Honors World History: The Effect Of The Polio Epidemic Of U.S. Medical Advancement

872 words - 4 pages

Sixty-five years ago, the US was facing the brunt of one of the most feared epidemics of the 20th century. Polio had been lingering in the region since its discovery in 1894, but was now running full throttle. This was the beginning marker of an era that changed the face of medicine and propelled the U.S. forward as the worldwide leader in not only medicine, but also innovative pediatric medical care. In the early 1950s frightened parents quarantined their families and entire towns were put on lockdown for fear of transmission of the airborne pathogen. The nation scrambled as 58,000 cases swept through taking with them the lives of 3,145.
Polio eventually phased out from the development of an effective vaccine the late ‘60s and was officially eradicated from the United States in 1994. By the time it was pushed out of the Americas, Polio had swelled to over 350,000 recorded cases. Europe and America had always been on the developmental forefront, but prior to the Polio vaccination’s discovery, vaccines had only been created for mortality driven epidemics such as cholera, tuberculosis, bubonic plague, and diphtheria. All of the outbreaks had devastated large masses, and vaccines were created out of fear of further destruction. This way of thinking was challenged after Polio. Soon there was planning for the future, and there was work being done to halt deadly diseases. Protection against less harmful but just as significant viral infections were developing. These viral infections include the various strains of influenza we still see today. We started out with a significant advantage over other people and have only grown on it. Our superior technology, research, and access to information have helped us land to where we are today.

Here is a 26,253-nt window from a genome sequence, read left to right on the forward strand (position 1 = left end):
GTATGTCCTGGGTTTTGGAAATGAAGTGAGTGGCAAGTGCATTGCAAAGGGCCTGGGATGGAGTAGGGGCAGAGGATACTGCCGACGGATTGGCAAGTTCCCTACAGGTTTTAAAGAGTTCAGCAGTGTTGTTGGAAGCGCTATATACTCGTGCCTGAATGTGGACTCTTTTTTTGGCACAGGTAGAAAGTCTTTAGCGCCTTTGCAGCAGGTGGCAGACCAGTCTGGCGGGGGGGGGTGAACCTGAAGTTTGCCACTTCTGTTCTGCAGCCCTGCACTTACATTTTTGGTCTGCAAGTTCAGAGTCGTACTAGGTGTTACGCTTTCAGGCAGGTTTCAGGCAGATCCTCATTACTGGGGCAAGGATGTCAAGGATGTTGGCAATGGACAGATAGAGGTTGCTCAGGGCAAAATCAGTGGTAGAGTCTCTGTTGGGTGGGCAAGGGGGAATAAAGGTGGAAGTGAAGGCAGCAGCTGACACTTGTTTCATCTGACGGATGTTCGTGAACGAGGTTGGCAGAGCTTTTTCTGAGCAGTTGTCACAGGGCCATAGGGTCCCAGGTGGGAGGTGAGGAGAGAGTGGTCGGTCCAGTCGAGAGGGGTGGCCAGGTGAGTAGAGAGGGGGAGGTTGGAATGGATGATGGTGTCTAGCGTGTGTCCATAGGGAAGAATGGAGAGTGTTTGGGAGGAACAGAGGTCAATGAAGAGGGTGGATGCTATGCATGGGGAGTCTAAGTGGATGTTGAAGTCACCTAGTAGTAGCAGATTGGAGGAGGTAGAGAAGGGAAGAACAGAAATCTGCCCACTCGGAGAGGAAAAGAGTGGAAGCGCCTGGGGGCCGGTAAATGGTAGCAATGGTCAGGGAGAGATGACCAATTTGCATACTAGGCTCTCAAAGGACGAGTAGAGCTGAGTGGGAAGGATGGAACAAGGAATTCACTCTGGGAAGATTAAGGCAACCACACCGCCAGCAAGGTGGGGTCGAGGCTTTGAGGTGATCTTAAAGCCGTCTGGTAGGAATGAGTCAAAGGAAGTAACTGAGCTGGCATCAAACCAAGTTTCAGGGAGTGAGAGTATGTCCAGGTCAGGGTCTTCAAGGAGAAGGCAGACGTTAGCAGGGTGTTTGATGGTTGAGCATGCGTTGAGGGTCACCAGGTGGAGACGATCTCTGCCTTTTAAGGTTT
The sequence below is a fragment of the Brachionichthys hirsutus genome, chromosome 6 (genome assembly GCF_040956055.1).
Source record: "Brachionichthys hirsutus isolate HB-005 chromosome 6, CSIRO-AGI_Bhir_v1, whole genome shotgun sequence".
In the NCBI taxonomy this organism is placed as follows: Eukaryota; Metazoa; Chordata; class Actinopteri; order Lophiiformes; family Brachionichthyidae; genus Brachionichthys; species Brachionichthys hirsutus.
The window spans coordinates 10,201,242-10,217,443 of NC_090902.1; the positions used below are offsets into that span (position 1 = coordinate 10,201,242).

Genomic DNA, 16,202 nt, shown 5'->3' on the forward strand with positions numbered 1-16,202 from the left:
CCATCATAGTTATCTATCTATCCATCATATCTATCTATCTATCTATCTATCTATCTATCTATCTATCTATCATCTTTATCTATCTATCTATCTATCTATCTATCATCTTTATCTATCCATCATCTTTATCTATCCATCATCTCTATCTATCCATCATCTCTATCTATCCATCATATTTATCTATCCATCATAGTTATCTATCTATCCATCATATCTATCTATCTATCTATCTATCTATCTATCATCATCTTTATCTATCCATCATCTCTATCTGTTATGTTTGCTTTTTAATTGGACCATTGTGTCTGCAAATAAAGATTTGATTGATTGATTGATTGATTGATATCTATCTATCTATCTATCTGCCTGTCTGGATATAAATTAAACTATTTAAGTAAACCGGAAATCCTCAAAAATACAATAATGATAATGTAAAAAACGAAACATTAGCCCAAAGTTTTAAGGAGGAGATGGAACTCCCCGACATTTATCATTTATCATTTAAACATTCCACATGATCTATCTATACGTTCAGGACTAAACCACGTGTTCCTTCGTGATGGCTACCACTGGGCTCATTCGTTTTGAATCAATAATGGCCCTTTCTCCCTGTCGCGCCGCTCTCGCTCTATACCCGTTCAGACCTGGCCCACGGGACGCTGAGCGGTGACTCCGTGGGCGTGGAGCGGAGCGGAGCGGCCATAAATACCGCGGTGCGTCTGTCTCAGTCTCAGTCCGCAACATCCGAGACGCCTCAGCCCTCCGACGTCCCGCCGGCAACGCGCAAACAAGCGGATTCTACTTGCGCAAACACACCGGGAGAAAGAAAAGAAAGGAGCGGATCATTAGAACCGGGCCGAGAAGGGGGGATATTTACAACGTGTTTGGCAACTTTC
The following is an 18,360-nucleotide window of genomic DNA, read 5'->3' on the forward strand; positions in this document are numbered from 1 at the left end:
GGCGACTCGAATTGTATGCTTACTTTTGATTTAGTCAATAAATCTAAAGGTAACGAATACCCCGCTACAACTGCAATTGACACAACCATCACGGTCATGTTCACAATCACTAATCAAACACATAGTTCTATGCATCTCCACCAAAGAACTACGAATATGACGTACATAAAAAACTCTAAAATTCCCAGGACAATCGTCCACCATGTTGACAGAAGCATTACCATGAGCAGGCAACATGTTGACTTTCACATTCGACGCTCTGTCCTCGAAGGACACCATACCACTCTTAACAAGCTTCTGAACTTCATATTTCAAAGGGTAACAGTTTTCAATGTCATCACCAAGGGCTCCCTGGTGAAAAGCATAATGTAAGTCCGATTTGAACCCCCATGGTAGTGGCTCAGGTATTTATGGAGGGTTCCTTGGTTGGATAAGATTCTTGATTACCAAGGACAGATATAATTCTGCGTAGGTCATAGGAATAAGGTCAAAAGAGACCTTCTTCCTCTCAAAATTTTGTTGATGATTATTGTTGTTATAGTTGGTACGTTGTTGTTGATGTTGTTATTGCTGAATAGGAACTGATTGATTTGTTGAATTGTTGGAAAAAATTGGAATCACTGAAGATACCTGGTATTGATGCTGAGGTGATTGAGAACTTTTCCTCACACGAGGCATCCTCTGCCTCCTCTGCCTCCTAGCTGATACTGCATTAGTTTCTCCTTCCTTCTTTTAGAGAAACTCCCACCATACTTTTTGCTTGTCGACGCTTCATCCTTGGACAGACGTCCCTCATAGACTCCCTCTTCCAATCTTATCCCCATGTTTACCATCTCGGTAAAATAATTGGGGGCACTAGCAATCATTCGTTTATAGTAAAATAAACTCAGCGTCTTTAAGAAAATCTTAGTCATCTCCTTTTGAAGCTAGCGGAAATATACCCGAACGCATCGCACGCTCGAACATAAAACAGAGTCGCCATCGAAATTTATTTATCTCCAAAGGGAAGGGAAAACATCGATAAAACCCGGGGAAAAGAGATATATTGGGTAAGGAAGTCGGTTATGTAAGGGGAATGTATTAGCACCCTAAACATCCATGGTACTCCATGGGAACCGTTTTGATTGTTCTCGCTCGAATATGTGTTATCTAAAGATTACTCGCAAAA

Another great inequality that was furthered by the advancement of vaccinations was children’s research. The United States is a world medical powerhouse for their research and technological innovations in pediatrics. Each year hundreds of international patients come from around the world to receive life-changing procedures on U.S. soil, and shortly after the creation of the Polio vaccination their focus shifted. Instead of only targeting epidemics that largely affected adults, they went to the root of the problem. By creating vaccines for infants and small children they were expanding the lifespans of our most vulnerable. This brings me to my next point. We, as Americans have on average an 80 year life span, while the majority of third world countries face only 60 years maximum. The United States is consistently commencing new medical studies to better and extend the lives of...

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